The funeral of 39-year-old perfumer and photographer Monika Ghurde at the Santa Inez cremation ground in the Goan capital of Panjim on Sunday was a somber affair. Attended by her mother, brother, and former husband along with about 40 of her closest friends, Ghurde’s last rites were carried out according to the Hindu tradition. Each mourner took their time to say their goodbyes, shaking with silent grief as her body was placed on the pyre.
On the same day, the police apprehended a suspect for Ghurde’s murder, a former watchman at the victim's building whom they traced to Bengaluru, through her stolen cellphone and ATM card. The man, Raj Kumar Singh, had reportedly used Ghurde’s ATM card at several locations in the week following the discovery of her body in her home in the village of Sangolda on October 7.
According to the police, the former security guard had long held a grudge against Ghurde, because she once reported a petty theft he was responsible for, leading to him losing his job.
The manner in which Ghurde was killed has sent many in Goa spiraling into shock. Ghurde, who was born in Kanpur, paused her career as a graphic designer and photographer to research perfumes and create scents full time. Ghurde lived alone in Sangolda, and was well-known and liked both by locals as well as Goa’s semi-permanent tribe of visiting writers, photographers, artists and designers, who move to the state for a few months a year to seek respite from Delhi and Mumbai.
Fears about safety
The initial disbelief and outrage at Ghurde's murder has steadily turned into a seething reflection on the safety of Indian women. Though many Goans believe that their home state is one of the safest places to live in India, the state’s administrative measures to ensure the safety of women, such as flooding beaches and markets with surveillance cameras, are token gestures at best. “India has finally caught up with Goa," one Facebook user lamented, implying that the violence against women prevalent in many other parts of the country had finally crept into the state.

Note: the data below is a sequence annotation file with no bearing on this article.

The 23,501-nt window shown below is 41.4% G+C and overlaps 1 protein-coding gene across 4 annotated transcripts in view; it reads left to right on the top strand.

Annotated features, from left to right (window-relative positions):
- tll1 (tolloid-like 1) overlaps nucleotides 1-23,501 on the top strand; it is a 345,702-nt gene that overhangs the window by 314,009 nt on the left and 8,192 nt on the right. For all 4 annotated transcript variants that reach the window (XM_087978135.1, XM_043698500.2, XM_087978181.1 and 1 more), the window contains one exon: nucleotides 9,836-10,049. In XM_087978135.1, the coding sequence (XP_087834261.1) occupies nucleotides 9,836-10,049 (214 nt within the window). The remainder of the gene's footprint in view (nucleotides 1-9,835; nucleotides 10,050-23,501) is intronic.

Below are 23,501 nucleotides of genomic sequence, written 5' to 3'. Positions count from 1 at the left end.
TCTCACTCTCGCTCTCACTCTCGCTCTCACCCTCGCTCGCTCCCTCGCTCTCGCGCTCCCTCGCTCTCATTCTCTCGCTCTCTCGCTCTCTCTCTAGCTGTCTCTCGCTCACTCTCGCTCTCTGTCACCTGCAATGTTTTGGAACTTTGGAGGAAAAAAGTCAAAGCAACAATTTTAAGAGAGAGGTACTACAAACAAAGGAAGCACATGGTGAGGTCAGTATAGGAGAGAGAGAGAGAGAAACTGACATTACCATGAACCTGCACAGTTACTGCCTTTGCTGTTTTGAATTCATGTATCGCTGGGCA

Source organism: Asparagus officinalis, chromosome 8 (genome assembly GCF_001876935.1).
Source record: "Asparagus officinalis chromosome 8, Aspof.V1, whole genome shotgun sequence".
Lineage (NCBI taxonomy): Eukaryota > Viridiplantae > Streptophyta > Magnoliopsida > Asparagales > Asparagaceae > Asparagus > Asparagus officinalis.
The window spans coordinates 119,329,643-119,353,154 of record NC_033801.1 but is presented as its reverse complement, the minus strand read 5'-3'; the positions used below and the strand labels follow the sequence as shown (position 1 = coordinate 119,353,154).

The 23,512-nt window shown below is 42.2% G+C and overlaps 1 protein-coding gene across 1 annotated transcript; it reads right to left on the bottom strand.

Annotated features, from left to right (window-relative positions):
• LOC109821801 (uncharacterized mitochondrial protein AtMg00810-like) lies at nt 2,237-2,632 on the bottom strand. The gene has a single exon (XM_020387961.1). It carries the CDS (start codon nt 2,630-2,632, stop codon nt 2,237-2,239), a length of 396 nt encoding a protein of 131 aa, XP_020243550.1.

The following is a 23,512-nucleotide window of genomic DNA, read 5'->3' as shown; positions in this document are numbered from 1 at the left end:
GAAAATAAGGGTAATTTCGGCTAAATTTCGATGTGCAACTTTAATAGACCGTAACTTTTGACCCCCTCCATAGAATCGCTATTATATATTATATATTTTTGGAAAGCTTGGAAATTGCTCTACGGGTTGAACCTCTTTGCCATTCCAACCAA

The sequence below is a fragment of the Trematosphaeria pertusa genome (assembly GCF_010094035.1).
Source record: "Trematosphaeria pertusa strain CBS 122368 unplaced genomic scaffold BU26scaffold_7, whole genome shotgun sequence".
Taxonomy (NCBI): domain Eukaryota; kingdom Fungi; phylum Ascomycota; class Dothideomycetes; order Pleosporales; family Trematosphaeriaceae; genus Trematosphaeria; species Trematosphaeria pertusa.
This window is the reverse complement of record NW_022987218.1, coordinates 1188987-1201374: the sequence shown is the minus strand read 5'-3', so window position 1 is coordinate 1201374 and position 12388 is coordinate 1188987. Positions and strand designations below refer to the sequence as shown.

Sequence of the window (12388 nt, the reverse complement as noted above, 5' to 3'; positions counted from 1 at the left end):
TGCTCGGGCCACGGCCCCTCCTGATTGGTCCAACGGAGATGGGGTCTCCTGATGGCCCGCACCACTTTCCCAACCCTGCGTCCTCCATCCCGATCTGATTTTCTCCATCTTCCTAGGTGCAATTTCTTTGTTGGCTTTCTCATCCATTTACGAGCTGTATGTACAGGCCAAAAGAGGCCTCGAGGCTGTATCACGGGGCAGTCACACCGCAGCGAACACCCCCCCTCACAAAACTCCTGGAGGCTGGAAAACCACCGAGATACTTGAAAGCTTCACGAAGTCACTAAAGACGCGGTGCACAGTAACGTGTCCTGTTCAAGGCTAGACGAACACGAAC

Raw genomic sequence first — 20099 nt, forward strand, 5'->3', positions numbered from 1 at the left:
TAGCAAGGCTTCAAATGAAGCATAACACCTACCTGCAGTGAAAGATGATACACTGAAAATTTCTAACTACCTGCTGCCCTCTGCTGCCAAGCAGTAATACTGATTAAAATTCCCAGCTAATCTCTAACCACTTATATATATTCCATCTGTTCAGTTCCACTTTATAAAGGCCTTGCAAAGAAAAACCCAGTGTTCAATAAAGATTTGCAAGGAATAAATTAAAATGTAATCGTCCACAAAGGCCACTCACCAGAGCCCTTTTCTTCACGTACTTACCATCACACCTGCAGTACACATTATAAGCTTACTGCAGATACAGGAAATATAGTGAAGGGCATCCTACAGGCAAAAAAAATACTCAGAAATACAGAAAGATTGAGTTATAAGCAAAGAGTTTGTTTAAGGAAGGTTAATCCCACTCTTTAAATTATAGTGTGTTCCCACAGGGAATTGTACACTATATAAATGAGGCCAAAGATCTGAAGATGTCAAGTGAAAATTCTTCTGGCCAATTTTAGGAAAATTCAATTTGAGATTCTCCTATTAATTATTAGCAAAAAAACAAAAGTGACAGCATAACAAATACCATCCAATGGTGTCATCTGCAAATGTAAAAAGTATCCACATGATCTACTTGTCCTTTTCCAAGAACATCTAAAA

Other social media users discussed instances where the assault and murders of women have been grossly mismanaged by law enforcement authorities, comparing Ghurde’s death to the rape and murder of British teenager Scarlett Keeling, whose body was discovered on Anjuna Beach in 2008. Her alleged assailants were acquitted in September this year, after a lax investigation, and long-drawn trial. Others drew attention to the death in 2010 of Denise Sweeney, another young British woman who died under mysterious circumstances, with Goan authorities extending little help to her family and the coroner investigating the incident.
“The failure of the criminal justice system to punish countless perpetrators of crimes against children and women in the last decade has opened Goa up to the entry of violent perverts who know there is a slim chance of them ever facing punishment for their actions,” one Facebook user wrote.